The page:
|Publication number||US5425996 A|
|Application number||US 08/223,171|
|Publication date||Jun 20, 1995|
|Filing date||Apr 5, 1994|
|Priority date||Apr 5, 1994|
|Also published as||CA2117575A1, CA2117575C, US5443915|
|Publication number||08223171, 223171, US 5425996 A, US 5425996A, US-A-5425996, US5425996 A, US5425996A|
|Inventors||Andrew F. Wilkie, Michael D. Butler|
|Original Assignee||Borden, Inc.|
|Export Citation||BiBTeX, EndNote, RefMan|
|Patent Citations (15), Non-Patent Citations (6), Referenced by (30), Classifications (21), Legal Events (13)|
|External Links: USPTO, USPTO Assignment, Espacenet|
This invention relates to an oriented polymeric alpha-olefin laminated film which has a core, a titanium dioxide containing white-partially opaque heat sealable skin layer on one side of the core, and a metallized surface on the other side of the core. The titanium dioxide in cooperation with the obverse metallized surface provides a strong white-opaque appearance when viewing the sealable layer. The film is suitable for the manufacture of snack food packages. In a preferred form, the film is biaxially oriented and contains significant quantities of isotactic polypropylene homopolymer.
(a) Field of the Invention
In the packaging of snack foods it is common practice to employ an outer coated metallized surface to provide both aesthetic and functional properties to the package. The aesthetic properties include an attractively printed package on a normally shiny metallized background whereas the functional properties include the blockage of light transmission which causes deterioration of such foods. It is also desirable to have the appearance of a white-opaque color on the inside of the package, e.g., the inside of a bag of potato chips. The white-opaque color suggests cleanliness and also masks or minimizes the appearance of oil from snack foods.
(b) Discussion of the Prior Art
Alpha-olefin polymeric films have been produced using a cavitated/expanded core in order to achieve opacity. However, the cavitated/expanded cores adversely affect the tensile strength and other physical properties of the film. Such films have also used fillers in the core to achieve opacity. Again, the physical properties of the core are adversely affected and it generally requires very substantial quantities of filler to achieve opacity when opacity is due solely to the use of fillers. The literature relating to such opaque films also recite, a layer or layers which are optionally: metallized; printed on one side in a white color; and the use of fillers. However, none of the prior art discloses the specific combination of this invention. The following references are illustrative of the prior art.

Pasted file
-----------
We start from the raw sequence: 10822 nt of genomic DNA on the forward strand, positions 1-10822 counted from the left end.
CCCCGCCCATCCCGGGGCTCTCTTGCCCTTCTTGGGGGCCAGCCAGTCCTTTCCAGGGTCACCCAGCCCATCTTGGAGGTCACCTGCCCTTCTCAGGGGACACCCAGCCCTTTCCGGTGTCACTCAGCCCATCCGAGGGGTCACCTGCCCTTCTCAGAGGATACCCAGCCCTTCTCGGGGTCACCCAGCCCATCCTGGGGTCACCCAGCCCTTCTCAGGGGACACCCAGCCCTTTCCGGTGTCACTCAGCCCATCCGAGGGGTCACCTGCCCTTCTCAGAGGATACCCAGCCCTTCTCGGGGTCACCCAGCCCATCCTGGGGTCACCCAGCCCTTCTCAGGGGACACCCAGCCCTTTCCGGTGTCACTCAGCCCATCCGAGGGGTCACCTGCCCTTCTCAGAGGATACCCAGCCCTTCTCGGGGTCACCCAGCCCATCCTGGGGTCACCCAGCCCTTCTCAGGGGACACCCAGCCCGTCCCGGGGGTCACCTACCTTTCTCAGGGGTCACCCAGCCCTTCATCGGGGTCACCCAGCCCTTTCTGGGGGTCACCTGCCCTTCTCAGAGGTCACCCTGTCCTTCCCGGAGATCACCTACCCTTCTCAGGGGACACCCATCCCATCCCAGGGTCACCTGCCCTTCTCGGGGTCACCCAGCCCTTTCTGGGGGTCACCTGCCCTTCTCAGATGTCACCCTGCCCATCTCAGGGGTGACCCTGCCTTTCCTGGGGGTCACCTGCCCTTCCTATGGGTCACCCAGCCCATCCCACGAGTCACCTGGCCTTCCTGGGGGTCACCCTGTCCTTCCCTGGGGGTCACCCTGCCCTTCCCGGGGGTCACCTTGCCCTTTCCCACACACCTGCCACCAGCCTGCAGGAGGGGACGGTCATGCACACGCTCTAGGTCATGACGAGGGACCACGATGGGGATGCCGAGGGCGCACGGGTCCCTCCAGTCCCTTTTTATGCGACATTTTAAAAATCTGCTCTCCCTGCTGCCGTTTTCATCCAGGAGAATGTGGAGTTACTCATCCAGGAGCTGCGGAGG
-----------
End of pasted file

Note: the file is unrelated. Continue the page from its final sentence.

1. U.S. Pat. No. 5,091,236 of Feb. 25, 1992 to L. Keller et al. discloses a multilayer opaque, biaxially oriented polymeric film. The film structure includes: (a) a core layer having voids which cause a significant degree of opacity; (b) a layer adhering to the core layer including up to about 12% of titanium dioxide: and a titanium dioxide-free non-voided thermoplastic skin layer adhering to the other side of the core layer. The titanium dioxide improves opacity and whiteness of the film.
2. U.S. Pat. No. 4,741,950 of May 03, 1988 to L. Liu et al. discloses an oriented, opaque, alfa-olefin laminate film having a non-blocking first surface, a Smooth lustrous second surface which is intended for further film processing operations such as metallization and an expanded core to provide opacity. The core can optionally also contain additional filler for opacity and the anti-blocking skin layer optionally contains 2% to 8% of titanium dioxide to confer enhanced opacity. Among other shortcomings this patent uses voids in the core which adversely affect the mechanical properties and the anti-blocking layer is not heat sealable.
3. U.S. Pat. No. 4,357,383 of Nov. 02, 1982 to M. Howden et al. discloses a multi-layer metallized film of an alpha-olefin having on at least one surface an adherent layer of random copolymer of ethylene with 0.5 to 15% of 3-6 carbon alpha-olefin and a metallic layer on the surface of the adherent layer remote from the substrate. Among a number of options, this film can also have a heat seal layer on the surface opposite from the metallized layer.
4. U.S. Pat. No. 4,692,380 of Sep. 08, 1987 to D. Reid discloses a metallized, biaxially oriented polypropylene film which exhibits good adhesion between the polypropylene and the metal coating. The core has on at least one surface a propylene-ethylene copolymer which contains no slip agent and which has been subjected to corona treatment.
5. U.S. Pat. No. 4,997,700 of Mar. 05, 1991 to L. Bothe et al. discloses a metallizable, heat sealable, biaxially oriented multilayer film which comprises a polypropylene core layer, a first polyolefin heat-sealable surface layer and a second polyolefin metallizable surface layer. The metallizable layer comprises a propylene-ethylene copolymer containing from 1.2 to 2.8% of ethylene. The heat sealable layer comprises ethylene containing polymers, copolymers of ethylene and propylene or copolymers of propylene and 1-butane as well as other olefinic mixtures.